I reported yesterday that I extended my stay because of thunderstorms etc when I woke up. Then after extending, the rains let up followed by a clearing sky. By mid to late morning it became a beautiful day. So last night thunder boomers and torrential rains woke me a number of times during the night and when I woke up this morning the heavens were still opening up. I didn’t extend. An hour or so later, after breakfast and after putting my face on (or was it taking my face off?) etc., the skies again had cleared. I hooked up the car, stowed the water hose and power cord, brought in the slides and brought up the hydraulic jacks and went on my way. Nothing but blue sky and white fluffy clouds all day.

I made a reservation at a county campground on Sunday Lake in Wakefield, MI. I’m headed that way at the comment/suggestion of reader Don who thought a side trip on the “Black River Road” north out of nearby Bessemer might be worthwhile. Thanks. I like suggestions of things to see, do or eat along my general way. This campground is pretty nice. I think there are a lot of seasonals. There’s a swimming beach as well. The campground has a gradual elevation from the waters edge to the road which allows for a pretty good water view from the campsite. That said, the actual site is so level that once the air bags dumped the jacks didn’t come down automatically. There’s good WiFi too! The neighbors had to give me some fresh grilled walleye. The little town is located across the lake – probably a 2 mile drive away.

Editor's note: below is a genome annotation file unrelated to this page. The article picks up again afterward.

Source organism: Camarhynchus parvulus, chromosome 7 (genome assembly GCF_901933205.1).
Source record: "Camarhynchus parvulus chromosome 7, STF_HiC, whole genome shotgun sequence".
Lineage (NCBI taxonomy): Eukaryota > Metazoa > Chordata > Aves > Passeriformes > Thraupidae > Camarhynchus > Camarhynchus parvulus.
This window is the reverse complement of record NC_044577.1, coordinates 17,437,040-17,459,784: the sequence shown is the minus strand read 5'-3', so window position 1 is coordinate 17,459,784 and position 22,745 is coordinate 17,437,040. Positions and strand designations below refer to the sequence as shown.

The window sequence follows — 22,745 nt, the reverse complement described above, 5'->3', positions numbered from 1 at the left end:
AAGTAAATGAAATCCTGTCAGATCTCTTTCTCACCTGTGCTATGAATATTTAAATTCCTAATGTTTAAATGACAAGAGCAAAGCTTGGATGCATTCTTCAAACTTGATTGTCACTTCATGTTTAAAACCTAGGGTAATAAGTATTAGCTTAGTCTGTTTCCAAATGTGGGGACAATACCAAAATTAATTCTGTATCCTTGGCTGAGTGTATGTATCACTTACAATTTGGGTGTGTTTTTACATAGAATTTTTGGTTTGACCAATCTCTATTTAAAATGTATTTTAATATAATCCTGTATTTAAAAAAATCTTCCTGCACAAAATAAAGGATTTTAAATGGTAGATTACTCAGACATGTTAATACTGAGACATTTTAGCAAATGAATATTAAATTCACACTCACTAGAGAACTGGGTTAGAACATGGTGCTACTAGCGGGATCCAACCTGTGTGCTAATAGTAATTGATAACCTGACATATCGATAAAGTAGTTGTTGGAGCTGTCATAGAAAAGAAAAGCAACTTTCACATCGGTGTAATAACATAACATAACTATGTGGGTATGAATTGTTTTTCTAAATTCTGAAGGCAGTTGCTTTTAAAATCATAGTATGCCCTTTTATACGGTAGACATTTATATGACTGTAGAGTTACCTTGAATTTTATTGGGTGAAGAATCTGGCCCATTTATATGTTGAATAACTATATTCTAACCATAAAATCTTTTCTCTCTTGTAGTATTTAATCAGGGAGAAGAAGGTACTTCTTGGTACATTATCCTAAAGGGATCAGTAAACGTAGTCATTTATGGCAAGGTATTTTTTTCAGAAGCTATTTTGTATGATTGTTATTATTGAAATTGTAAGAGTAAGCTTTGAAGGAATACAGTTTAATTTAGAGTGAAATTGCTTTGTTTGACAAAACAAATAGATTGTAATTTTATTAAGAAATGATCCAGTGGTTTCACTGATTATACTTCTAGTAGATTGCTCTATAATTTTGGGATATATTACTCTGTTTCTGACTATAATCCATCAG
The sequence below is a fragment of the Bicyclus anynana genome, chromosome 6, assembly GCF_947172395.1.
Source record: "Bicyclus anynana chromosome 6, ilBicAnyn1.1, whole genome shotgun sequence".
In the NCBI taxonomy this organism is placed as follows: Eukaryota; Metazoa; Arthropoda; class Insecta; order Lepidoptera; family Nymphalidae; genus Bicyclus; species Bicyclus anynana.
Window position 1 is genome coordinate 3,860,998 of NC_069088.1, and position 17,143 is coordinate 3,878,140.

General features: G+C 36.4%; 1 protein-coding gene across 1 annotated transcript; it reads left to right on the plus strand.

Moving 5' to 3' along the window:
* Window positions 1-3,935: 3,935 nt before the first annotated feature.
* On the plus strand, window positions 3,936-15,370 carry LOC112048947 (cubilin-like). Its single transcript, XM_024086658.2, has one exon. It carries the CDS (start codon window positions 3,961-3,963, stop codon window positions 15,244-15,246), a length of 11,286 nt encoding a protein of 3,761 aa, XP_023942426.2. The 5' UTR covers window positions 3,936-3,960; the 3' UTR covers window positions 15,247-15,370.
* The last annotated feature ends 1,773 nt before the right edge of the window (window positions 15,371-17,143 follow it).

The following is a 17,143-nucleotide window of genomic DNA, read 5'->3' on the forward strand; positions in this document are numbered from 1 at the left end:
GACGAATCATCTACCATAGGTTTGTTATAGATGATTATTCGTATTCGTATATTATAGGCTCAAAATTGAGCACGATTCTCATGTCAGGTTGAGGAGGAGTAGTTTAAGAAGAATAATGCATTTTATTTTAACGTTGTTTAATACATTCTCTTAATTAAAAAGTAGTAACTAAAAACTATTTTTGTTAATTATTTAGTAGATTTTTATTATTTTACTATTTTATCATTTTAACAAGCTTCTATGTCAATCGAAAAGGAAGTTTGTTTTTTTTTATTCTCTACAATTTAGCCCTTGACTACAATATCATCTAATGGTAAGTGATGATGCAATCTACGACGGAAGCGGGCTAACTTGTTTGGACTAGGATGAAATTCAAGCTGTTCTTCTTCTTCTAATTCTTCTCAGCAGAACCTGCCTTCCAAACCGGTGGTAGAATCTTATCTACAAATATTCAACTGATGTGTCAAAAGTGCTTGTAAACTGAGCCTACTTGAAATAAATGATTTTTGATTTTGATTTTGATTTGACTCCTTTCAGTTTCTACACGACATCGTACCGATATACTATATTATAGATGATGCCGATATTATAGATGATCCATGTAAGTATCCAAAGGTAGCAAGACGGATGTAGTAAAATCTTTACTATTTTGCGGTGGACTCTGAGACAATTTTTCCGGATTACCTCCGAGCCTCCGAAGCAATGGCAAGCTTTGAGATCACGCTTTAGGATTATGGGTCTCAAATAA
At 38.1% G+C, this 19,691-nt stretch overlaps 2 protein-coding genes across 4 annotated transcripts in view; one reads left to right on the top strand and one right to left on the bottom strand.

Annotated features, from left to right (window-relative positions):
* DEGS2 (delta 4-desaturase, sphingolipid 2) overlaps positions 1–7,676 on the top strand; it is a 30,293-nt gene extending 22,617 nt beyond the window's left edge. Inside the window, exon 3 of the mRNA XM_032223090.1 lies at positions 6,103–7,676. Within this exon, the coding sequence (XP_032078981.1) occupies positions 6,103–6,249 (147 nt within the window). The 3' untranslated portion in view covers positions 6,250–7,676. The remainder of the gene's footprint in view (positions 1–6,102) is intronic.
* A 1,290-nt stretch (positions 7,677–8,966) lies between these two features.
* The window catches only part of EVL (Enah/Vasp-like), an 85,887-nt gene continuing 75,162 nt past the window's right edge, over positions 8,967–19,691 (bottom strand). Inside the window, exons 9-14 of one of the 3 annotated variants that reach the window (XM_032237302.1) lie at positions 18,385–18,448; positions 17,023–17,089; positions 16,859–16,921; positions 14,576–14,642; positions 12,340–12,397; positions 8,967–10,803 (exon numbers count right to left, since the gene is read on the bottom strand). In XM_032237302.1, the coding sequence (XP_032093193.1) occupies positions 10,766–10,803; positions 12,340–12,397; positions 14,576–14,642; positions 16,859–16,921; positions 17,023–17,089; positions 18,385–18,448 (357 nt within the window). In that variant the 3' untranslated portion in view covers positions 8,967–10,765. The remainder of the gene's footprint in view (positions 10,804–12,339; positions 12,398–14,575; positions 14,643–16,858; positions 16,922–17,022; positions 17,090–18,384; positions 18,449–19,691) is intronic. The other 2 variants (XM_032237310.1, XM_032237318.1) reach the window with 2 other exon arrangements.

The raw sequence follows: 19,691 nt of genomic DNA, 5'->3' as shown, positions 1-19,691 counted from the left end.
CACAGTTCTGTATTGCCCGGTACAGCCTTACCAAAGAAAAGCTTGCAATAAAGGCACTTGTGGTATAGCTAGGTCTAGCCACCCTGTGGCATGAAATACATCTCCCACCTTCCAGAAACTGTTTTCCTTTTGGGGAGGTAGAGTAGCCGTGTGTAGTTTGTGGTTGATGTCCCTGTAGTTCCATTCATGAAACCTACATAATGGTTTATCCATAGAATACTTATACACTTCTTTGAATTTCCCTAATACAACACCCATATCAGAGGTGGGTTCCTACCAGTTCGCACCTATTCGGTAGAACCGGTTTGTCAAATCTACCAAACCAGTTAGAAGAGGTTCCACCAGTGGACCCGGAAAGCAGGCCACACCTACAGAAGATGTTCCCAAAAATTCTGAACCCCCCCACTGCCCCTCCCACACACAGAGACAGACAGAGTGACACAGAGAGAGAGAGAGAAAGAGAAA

From my front window.

It was such an enjoyable drive today as is often the case off the interstate. As the view unfolded in my front window, I was reminded of a PBS show. I have no idea what it is called but from time to time, when channel surfing, I get sucked in. It’s some soft spoken guy with a palette, some paint and brushes and a white canvas. With a 3” brush he scrubs some blue on the upper part of the canvas leaving splotches of white which become lazy clouds in a blue sky.